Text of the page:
The state Agency for Health Care Administration dropped its third Medicaid procurement of the year, the latest to test pilot the managed care delivery system for people with developmental and intellectual disabilities who live in Medicaid Regions D and I.
Interested parties have until Dec. 8 to submit their responses to the Comprehensive Intellectual and Developmental Disabilities (CIDD) Managed Care Pilot Program invitation to negotiate (ITN).
AHCA intends to negotiate with interested managed care plans Jan. 22-26 and post the names of the vendors it wants to award contracts to Jan 31. AHCA intends to issue one contract for each region.
According to the ITN, only managed care plans awarded Medicaid managed long-term care contracts are eligible to participate in the new managed care pilot program.
In an attempt to keep people with intellectual and developmental disabilities out of institutions, Florida created the Medicaid iBudget program. Enrollees are provided with a budget and can procure the home and community-based services they require to keep them living in the community and outside of an institution.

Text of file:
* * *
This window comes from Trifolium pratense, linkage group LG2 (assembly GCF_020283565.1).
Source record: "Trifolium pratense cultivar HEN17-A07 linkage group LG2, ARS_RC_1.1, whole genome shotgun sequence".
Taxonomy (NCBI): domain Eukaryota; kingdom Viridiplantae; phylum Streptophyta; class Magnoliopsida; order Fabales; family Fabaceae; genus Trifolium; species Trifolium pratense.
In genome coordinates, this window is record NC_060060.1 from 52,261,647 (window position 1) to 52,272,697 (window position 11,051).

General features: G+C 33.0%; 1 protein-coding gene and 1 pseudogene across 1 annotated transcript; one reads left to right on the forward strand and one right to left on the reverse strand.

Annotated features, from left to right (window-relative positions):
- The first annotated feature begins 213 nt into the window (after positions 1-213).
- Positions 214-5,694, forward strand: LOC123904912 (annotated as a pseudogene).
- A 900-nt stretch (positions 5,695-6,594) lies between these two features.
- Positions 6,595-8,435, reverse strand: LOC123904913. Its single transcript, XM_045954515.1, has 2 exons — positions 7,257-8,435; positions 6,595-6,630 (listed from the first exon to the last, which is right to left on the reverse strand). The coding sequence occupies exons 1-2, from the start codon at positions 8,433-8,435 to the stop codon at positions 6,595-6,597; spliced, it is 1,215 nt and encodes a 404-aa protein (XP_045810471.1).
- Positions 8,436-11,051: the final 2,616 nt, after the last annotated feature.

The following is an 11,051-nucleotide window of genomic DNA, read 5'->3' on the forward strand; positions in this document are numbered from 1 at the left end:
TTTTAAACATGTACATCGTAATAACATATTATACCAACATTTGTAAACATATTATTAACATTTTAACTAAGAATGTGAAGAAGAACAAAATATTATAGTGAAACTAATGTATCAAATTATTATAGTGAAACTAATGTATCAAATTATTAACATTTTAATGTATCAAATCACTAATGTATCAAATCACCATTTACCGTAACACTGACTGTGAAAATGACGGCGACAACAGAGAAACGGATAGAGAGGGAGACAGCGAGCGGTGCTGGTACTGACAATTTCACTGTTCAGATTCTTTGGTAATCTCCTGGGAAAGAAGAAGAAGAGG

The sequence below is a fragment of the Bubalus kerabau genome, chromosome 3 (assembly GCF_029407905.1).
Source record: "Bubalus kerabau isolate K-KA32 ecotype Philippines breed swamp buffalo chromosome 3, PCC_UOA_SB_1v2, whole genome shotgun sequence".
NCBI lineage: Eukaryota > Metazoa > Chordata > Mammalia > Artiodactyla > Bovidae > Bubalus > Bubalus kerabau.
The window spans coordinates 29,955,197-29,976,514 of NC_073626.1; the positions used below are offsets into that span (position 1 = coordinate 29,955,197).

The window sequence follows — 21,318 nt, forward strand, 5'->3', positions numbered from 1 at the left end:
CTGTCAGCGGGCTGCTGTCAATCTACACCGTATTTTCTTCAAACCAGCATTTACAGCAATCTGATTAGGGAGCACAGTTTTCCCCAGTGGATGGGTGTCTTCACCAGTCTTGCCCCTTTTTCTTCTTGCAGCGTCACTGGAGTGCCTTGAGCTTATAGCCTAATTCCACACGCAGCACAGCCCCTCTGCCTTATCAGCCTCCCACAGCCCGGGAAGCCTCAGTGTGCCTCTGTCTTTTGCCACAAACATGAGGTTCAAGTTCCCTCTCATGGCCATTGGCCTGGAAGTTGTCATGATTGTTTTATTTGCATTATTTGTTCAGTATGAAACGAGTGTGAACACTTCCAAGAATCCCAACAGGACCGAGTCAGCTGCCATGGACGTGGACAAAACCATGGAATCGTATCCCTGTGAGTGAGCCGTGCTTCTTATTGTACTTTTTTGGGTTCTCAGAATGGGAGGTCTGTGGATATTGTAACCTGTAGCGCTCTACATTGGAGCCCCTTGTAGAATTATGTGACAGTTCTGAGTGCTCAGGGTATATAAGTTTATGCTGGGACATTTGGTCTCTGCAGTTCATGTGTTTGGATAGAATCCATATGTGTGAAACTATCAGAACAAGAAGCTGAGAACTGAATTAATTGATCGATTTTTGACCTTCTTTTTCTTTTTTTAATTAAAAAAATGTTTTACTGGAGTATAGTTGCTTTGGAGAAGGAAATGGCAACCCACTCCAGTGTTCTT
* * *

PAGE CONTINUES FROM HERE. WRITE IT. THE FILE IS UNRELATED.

According to the ITN, there are currently approximately 35,000 Floridians enrolled in the iBudget program and roughly another 22,000 individuals on a waiting list for services.
While funded with Medicaid dollars, the iBudget program is one of the few safety net programs not administered through Medicaid managed care. For years, there has been an effort to roll iBudget into Medicaid managed care, but advocates and former legislative leaders beat it back.
Lawmakers last year passed SB 2510, which authorized the state to test whether managed care would work for people with intellectual and developmental disabilities. House Speaker Designate Danny Perez championed the move.
The pilot will be open to people residing in Medicaid Regions D or I who are 18 years or older and on the iBudget waitlist. The initial enrollment phase will include enrollment of up to 600 slots. Specific goals for this Pilot Program include:
—Maximizing managed care flexibility to provide additional services.
—Increase access to providers and services.
—Maintain the highest quality of care coordination and person-centered care plans.
—Increasing opportunities for community integration.
While lawmakers only included one year of funding for the pilot, the ITN anticipates the contracts will remain in effect through Sept. 30, 2030.
In addition to the Medicaid CIDD ITN, AHCA released its Medicaid managed care ITN and a Medicaid dental ITN this year.